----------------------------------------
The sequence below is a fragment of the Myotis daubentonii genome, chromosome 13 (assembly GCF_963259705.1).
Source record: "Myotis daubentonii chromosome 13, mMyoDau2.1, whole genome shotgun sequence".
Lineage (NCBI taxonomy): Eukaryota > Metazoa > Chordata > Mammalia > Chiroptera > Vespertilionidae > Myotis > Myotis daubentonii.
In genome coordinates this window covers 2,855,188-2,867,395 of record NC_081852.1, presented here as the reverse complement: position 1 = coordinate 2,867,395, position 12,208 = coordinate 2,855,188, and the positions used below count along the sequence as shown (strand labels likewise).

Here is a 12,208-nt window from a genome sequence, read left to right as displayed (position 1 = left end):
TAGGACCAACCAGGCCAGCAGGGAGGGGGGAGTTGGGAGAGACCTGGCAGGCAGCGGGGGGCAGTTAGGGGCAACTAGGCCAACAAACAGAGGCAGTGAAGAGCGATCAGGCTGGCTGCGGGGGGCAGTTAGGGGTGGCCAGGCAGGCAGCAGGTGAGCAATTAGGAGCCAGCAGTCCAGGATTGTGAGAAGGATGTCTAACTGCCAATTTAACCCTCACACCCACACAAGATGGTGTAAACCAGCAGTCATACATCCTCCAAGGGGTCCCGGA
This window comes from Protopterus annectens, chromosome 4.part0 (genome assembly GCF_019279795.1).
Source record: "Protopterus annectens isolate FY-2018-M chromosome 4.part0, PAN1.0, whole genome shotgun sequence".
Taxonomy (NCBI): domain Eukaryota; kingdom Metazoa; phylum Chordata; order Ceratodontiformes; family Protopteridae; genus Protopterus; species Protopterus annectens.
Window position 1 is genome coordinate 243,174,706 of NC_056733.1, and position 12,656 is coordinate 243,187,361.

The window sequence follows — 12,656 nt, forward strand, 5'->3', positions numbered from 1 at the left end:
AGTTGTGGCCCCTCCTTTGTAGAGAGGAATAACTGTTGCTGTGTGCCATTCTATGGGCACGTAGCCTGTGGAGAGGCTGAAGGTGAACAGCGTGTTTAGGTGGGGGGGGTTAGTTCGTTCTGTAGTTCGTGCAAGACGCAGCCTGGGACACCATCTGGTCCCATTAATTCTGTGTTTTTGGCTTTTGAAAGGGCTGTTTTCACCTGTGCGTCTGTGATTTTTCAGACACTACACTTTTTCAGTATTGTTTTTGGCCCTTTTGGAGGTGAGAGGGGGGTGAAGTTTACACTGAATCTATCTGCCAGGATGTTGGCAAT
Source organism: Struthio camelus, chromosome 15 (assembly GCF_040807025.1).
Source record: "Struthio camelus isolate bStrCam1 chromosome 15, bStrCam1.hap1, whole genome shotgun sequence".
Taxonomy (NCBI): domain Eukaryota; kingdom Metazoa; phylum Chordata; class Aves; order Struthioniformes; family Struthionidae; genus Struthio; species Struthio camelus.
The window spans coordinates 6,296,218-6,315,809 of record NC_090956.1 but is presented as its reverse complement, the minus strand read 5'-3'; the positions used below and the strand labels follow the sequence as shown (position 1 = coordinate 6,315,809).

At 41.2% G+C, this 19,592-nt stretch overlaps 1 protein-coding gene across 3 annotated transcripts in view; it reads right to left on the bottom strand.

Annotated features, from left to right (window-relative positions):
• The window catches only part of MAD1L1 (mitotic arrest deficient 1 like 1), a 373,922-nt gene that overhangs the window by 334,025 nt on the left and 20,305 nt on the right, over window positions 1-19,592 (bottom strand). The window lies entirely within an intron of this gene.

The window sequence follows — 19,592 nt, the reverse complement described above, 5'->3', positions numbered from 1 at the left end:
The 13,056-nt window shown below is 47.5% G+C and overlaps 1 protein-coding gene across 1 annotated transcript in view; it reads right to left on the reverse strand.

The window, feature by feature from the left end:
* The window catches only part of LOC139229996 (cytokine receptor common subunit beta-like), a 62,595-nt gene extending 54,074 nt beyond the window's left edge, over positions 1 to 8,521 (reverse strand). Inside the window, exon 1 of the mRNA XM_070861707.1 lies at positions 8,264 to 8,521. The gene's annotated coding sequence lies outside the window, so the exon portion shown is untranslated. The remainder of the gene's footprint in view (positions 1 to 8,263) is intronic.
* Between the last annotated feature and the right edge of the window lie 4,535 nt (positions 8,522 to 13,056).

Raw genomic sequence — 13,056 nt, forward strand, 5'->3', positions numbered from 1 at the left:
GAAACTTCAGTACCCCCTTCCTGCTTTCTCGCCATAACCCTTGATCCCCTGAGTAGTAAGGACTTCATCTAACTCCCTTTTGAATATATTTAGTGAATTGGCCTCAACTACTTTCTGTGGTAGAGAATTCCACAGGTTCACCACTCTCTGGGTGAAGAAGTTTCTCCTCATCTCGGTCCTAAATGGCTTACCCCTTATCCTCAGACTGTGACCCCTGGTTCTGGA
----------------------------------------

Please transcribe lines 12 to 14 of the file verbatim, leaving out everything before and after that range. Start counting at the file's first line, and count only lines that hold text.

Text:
AGTTGTGGCCCCTCCTTTGTAGAGAGGAATAACTGTTGCTGTGTGCCATTCTATGGGCACGTAGCCTGTGGAGAGGCTGAAGGTGAACAGCGTGTTTAGGTGGGGGGGGTTAGTTCGTTCTGTAGTTCGTGCAAGACGCAGCCTGGGACACCATCTGGTCCCATTAATTCTGTGTTTTTGGCTTTTGAAAGGGCTGTTTTCACCTGTGCGTCTGTGATTTTTCAGACACTACACTTTTTCAGTATTGTTTTTGGCCCTTTTGGAGGTGAGAGGGGGGTGAAGTTTACACTGAATCTATCTGCCAGGATGTTGGCAAT
Source organism: Struthio camelus, chromosome 15 (assembly GCF_040807025.1).
Source record: "Struthio camelus isolate bStrCam1 chromosome 15, bStrCam1.hap1, whole genome shotgun sequence".